DAR Constitution Week winning poster
By Tina Suarez
This year’s National DAR Constitution Week poster contest winner was Rusty Watson of Mt. Vernon, IL. Rusty says that this has been such an honor for her.
She explains how she began the process of completing her award winning poster.
The first flags adopted by our colonial forebears were symbolic of their struggles with the wilderness of the new land. Beavers, pine trees, rattlesnakes, anchors and various other insignia were affixed to different banners with mottos such as “Hope,” “Liberty,” “Appeal to Heaven,” or “Don’t Tread on Me.”
In Rusty’s artistic composition she only included a few flags used during our struggle for independence.
The origin of the Slogan “Don’t Tread On Me” pertains to the snake’s deadly strike and the idea that it was best to leave them alone. The snake on the flag is also roughly arranged in the shape of the American Colonies.
Still another was a white flag with a green pine tree and the inscription, “An Appeal to Heaven.”
The first flag of the colonists to have resemblance to the present Stars and Stripes was the Grand Union Flag, sometimes referred to as the Congress Colors, the First Navy Ensign and the Cambridge Flag.
The last flag depicted on her poster was the official flag of our country from 1795 to 1818, and was prominent in many historic events. It inspired Francis Scott Key to write “The Star-Spangled Banner.”
Congratulations to Rusty Watson.
Constitution Week is the commemoration of America’s most important document. It is celebrated annually during the week of September 17-23. The United States Constitution stands as a testament to the tenacity of Americans throughout history to maintain their liberties, freedom and inalienable rights.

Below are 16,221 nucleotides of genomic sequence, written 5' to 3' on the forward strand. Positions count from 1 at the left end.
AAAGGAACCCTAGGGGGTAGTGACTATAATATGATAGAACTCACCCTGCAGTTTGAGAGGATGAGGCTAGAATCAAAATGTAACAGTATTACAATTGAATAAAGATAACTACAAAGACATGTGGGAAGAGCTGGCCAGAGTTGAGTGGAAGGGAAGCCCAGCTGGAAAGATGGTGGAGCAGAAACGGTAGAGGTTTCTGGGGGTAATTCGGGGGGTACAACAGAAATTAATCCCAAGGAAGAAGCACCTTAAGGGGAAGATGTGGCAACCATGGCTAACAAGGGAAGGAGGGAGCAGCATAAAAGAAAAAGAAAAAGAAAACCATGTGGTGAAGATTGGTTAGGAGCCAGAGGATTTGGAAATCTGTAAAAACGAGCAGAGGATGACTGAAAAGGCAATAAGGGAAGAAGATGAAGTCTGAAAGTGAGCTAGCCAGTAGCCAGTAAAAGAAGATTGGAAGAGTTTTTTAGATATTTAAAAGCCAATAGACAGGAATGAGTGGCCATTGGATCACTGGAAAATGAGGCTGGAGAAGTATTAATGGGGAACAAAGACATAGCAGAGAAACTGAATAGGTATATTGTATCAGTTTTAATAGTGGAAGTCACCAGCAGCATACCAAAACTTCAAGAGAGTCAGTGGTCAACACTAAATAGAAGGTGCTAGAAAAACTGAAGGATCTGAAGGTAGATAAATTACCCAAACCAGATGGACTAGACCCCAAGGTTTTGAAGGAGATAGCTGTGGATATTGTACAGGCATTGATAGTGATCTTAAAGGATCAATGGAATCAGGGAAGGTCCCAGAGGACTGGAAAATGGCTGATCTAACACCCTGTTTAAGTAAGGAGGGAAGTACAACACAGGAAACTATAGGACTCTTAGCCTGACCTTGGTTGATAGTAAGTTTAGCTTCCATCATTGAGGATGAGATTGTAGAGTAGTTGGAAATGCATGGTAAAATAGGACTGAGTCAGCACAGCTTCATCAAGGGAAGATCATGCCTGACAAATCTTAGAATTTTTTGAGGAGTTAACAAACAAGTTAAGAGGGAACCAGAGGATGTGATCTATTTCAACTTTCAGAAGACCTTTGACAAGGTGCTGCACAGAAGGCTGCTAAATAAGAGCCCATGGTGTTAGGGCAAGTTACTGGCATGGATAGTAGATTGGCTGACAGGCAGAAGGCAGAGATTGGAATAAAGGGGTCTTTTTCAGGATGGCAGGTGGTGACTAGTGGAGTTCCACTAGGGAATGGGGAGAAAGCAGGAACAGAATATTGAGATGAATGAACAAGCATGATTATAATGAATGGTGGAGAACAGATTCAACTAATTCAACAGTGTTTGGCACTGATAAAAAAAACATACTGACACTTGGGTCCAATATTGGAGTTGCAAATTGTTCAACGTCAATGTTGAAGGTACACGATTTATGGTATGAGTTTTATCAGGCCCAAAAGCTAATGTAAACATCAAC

The celebration of the Constitution was started by the Daughters of the American Revolution. In 1955, DAR petitioned Congress to set aside September 17-23 annually to be dedicated for the observance of Constitution Week. The resolution was later adopted by the U.S. Congress and signed into law on August 2, 1956, by President Dwight D. Eisenhower.
The aims of the Constitution Week celebration are to: Emphasize citizens responsibilities for protecting and defending the Constitution; inform people that the Constitution is the basis for America’s great heritage and the foundation for the way of life; encourage the study of the historical events which led to the framing of the Constitution in September 1787.
Constitution Week is a great time to learn more about this important document and celebrate the freedoms it gave us.
It is never too early to begin planning for next year by encouraging young people to sign the Constitution Week Proclamation Pledge and to ask your local community official to issue a proclamation about the Constitution Week.
Pictured: Rusty Watson’s winning poster